Louisville Search Warrant Sparks National Protests


Citizen Killed and Police Officer Shot

On March 13, 2020, Police Officers from the Louisville Metropolitan Police Department executed a search warrant 3003 Springfield Drive.  The warrant would leave one person dead, one police officer shot, and have an effect on the entire nation. 

Just after the entry team breached the door, a shot rang out.  Sergeant Jonathan Mattingly was shot in the leg by a man, later identified as Kenneth Walker, standing at the end of a hallway in the apartment.  He returned fire, firing six rounds at the man who shot him.  The officer behind him shot sixteen rounds and an officer covering the rear of the building shot ten rounds. 

Walker dove out of the way of the incoming fusillade.  His girlfriend Breonna Taylor was standing behind him and was shot six times.  She died immediately. 

Critiques of the warrant started immediately.  The apartment was never searched by the police.  Witnesses conflicted each other over the announcement and identification made by the police.  The officer who shot from the rear of the apartment was tried and found not guilty of wanton recklessness.  An officer who swore information for the warrant that was not true was indicted and plead guilty in federal court.  There are three other officers facing civil rights violation charges by the Department of Justice.   The Louisville Police Department fired just about everyone who was involved in the incident. Even the Chief resigned.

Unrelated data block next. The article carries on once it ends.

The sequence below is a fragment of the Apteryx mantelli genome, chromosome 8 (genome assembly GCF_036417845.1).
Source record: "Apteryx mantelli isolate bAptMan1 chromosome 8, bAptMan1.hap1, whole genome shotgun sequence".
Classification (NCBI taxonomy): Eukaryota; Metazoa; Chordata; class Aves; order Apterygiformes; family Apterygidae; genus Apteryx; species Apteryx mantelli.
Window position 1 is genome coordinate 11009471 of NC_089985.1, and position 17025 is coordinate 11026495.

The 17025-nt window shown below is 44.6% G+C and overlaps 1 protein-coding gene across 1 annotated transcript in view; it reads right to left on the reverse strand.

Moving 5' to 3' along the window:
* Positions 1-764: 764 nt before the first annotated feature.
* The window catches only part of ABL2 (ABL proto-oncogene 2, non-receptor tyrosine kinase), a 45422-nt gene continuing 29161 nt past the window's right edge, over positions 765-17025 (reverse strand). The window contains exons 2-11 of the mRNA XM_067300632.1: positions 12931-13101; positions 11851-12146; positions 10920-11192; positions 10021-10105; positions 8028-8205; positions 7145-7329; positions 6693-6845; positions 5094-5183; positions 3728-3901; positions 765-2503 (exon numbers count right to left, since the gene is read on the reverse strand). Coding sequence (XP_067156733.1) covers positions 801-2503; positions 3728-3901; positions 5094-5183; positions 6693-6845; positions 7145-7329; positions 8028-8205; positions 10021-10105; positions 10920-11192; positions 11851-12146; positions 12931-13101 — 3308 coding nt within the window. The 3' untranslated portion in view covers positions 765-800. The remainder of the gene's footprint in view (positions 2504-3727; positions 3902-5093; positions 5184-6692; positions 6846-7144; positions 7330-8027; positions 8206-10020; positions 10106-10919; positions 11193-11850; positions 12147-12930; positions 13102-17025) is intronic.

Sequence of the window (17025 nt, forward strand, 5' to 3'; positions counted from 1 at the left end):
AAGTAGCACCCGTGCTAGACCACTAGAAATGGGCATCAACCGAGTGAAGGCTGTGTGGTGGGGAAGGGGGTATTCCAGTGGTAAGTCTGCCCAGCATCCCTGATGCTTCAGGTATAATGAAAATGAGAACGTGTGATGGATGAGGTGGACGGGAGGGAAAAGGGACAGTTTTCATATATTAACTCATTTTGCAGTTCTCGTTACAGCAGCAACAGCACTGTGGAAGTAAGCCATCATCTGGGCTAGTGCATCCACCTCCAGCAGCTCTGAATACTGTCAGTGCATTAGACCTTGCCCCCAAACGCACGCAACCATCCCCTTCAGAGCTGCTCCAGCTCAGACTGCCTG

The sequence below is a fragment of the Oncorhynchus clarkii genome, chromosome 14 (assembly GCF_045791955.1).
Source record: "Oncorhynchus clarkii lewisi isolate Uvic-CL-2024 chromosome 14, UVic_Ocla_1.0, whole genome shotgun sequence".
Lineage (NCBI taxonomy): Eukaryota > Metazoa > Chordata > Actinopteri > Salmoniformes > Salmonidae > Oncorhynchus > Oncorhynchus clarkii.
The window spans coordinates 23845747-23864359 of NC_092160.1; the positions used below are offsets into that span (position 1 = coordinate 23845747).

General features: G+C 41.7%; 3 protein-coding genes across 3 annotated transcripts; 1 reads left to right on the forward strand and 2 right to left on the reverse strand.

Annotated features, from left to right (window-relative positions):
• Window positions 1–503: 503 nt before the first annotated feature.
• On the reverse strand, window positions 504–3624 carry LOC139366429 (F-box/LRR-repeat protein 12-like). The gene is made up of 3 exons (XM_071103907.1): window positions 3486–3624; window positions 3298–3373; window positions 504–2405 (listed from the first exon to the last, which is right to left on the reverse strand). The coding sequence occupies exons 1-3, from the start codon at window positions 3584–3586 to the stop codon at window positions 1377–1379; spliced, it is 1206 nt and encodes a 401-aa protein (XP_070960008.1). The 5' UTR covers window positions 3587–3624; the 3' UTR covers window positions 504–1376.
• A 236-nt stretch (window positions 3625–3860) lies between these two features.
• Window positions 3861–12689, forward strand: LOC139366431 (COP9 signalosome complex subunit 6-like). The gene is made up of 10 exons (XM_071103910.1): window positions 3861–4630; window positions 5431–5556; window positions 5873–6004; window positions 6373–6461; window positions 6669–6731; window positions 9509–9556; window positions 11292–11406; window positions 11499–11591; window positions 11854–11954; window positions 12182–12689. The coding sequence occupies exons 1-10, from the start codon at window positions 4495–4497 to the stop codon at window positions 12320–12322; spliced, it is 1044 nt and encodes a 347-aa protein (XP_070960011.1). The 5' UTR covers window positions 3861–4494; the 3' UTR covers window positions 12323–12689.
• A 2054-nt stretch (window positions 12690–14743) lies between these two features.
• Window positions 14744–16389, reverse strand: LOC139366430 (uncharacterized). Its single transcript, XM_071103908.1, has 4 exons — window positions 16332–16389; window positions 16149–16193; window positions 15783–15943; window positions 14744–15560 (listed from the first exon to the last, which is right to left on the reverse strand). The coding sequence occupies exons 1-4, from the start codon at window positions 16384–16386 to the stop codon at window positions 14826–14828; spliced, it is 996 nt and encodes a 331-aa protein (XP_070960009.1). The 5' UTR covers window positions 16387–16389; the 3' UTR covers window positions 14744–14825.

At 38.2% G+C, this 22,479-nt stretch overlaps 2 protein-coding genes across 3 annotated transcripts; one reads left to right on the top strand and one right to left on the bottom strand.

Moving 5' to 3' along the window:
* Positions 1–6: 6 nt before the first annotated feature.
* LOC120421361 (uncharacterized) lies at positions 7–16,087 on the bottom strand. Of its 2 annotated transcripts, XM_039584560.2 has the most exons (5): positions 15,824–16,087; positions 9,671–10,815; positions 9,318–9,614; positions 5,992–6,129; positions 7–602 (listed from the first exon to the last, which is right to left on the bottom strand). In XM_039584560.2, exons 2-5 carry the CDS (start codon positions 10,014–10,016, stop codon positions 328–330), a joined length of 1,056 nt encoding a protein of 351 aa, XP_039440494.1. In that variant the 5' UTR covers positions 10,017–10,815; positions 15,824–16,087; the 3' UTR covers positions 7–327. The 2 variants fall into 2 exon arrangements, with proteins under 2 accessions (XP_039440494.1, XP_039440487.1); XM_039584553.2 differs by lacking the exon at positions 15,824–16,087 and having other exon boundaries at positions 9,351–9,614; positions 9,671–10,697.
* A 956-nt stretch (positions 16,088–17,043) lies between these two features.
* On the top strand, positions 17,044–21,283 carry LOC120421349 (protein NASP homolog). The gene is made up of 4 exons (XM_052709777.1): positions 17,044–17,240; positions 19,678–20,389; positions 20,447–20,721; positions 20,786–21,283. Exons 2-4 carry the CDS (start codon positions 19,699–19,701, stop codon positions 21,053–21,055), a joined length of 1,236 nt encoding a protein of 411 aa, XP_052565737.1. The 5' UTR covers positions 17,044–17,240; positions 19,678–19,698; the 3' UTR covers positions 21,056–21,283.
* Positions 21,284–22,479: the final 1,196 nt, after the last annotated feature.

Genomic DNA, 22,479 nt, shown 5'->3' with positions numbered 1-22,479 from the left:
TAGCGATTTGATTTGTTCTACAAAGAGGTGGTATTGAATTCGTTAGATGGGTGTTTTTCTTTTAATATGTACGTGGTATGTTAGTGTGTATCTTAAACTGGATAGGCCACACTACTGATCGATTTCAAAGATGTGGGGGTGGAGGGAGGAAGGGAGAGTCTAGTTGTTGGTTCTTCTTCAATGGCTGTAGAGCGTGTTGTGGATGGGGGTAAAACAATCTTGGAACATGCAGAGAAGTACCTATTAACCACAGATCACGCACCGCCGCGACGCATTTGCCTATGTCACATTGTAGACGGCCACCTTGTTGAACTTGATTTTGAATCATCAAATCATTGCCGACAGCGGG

The incident set off national debate and protests.  In Louisville and around the country, no-knock search warrants were outlawed or not signed.    The US House of Representatives passed a Justice in Policing bill that aimed to combat police misconduct, excessive force, and racial bias.  The bill has yet to become law.  The Louisville Metro Police Department began wearing body cameras after the incident.  The department also made policy changes in their search warrant process. 

In March of 2023 the Department of Justice announced a consent decree on the Louisville Metropolitan Police Department.  Citing violations large and small the Civil Rights Division will be overseeing the department for an undetermined but probably lengthy amount of time.  Homicides in Louisville have more than tripled in the past ten years.  We wouldn’t bet on them going down anytime soon.  Another situation where there are no winners.  

Christopher Flanagan


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